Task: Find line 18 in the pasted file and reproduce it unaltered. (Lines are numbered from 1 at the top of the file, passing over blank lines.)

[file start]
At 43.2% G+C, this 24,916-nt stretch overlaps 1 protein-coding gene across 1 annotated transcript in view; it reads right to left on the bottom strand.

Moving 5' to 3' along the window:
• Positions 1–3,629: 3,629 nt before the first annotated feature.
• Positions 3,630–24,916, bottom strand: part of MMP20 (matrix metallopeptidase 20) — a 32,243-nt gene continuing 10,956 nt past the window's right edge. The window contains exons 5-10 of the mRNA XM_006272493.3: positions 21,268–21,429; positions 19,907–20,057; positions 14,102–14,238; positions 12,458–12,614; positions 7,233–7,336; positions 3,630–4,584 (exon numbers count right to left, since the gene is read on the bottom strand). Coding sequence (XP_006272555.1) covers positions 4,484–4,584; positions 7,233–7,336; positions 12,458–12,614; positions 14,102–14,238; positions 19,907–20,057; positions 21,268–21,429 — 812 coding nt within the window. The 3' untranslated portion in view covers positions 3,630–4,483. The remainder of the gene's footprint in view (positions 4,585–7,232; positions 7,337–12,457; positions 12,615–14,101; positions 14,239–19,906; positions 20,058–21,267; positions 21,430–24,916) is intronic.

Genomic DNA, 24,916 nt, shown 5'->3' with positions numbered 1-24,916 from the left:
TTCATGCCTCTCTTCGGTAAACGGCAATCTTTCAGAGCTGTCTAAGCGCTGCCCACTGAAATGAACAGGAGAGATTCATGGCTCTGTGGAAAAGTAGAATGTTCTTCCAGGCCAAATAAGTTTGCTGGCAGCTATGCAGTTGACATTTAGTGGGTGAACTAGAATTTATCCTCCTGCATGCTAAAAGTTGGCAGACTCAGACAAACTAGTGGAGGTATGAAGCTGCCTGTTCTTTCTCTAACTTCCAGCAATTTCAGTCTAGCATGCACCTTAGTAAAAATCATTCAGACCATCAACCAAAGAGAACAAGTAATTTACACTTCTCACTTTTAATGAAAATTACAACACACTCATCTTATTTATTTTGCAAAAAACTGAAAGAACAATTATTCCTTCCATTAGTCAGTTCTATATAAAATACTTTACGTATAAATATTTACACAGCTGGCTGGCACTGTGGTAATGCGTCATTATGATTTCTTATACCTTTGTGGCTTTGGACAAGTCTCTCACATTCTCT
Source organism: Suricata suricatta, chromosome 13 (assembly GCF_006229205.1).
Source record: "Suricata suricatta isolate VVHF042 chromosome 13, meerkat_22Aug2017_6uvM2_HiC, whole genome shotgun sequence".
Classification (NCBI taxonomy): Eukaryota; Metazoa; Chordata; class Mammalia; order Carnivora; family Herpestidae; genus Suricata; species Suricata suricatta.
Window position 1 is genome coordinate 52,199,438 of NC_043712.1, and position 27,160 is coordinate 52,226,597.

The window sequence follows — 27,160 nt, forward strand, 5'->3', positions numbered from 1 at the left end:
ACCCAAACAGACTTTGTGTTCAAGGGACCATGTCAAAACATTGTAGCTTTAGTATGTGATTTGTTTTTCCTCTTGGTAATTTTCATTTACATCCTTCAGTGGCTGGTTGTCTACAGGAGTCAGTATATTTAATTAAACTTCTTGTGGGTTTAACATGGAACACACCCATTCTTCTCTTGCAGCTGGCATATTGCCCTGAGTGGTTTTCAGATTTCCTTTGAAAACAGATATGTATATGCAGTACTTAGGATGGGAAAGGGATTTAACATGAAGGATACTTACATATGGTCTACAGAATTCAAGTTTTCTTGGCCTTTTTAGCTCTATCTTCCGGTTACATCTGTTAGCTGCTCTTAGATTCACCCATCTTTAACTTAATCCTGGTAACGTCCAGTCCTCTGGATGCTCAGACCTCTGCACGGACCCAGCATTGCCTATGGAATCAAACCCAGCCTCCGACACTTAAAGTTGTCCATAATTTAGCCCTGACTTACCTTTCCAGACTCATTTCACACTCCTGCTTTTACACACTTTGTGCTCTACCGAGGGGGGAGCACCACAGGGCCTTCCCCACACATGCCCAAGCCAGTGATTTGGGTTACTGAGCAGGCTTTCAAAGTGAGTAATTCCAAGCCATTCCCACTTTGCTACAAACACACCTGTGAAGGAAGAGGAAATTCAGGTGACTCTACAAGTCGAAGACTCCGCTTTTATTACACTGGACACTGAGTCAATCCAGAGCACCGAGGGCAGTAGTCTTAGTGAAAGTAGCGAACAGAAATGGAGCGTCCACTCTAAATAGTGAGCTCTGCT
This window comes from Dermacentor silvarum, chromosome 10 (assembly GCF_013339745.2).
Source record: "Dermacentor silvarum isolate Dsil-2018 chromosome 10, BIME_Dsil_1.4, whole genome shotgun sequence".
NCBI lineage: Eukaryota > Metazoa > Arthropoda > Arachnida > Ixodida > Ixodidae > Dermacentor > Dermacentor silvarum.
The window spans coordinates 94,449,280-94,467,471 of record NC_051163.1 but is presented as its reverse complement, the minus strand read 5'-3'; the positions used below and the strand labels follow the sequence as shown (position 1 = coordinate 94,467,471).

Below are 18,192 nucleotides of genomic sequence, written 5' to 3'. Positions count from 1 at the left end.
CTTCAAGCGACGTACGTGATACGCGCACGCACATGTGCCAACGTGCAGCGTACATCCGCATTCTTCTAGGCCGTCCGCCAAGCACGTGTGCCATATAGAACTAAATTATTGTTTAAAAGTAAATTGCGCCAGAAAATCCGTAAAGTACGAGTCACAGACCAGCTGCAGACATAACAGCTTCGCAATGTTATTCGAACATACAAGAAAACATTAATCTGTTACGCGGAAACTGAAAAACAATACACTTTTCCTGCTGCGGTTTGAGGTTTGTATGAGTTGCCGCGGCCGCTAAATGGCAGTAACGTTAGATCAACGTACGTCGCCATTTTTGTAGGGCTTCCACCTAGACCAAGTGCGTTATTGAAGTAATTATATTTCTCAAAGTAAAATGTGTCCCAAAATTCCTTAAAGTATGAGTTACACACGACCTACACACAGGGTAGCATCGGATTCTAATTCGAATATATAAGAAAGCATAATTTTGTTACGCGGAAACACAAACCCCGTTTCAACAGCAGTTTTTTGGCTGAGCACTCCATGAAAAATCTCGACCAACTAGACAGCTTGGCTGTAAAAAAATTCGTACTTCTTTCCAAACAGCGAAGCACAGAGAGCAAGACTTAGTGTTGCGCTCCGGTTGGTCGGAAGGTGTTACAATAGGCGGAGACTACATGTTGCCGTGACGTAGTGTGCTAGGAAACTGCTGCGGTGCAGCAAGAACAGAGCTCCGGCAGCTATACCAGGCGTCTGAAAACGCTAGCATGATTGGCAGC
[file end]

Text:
CTTCAAGCGACGTACGTGATACGCGCACGCACATGTGCCAACGTGCAGCGTACATCCGCATTCTTCTAGGCCGTCCGCCAAGCACGTGTGCCATATAGAACTAAATTATTGTTTAAAAGTAAATTGCGCCAGAAAATCCGTAAAGTACGAGTCACAGACCAGCTGCAGACATAACAGCTTCGCAATGTTATTCGAACATACAAGAAAACATTAATCTGTTACGCGGAAACTGAAAAACAATACACTTTTCCTGCTGCGGTTTGAGGTTTGTATGAGTTGCCGCGGCCGCTAAATGGCAGTAACGTTAGATCAACGTACGTCGCCATTTTTGTAGGGCTTCCACCTAGACCAAGTGCGTTATTGAAGTAATTATATTTCTCAAAGTAAAATGTGTCCCAAAATTCCTTAAAGTATGAGTTACACACGACCTACACACAGGGTAGCATCGGATTCTAATTCGAATATATAAGAAAGCATAATTTTGTTACGCGGAAACACAAACCCCGTTTCAACAGCAGTTTTTTGGCTGAGCACTCCATGAAAAATCTCGACCAACTAGACAGCTTGGCTGTAAAAAAATTCGTACTTCTTTCCAAACAGCGAAGCACAGAGAGCAAGACTTAGTGTTGCGCTCCGGTTGGTCGGAAGGTGTTACAATAGGCGGAGACTACATGTTGCCGTGACGTAGTGTGCTAGGAAACTGCTGCGGTGCAGCAAGAACAGAGCTCCGGCAGCTATACCAGGCGTCTGAAAACGCTAGCATGATTGGCAGC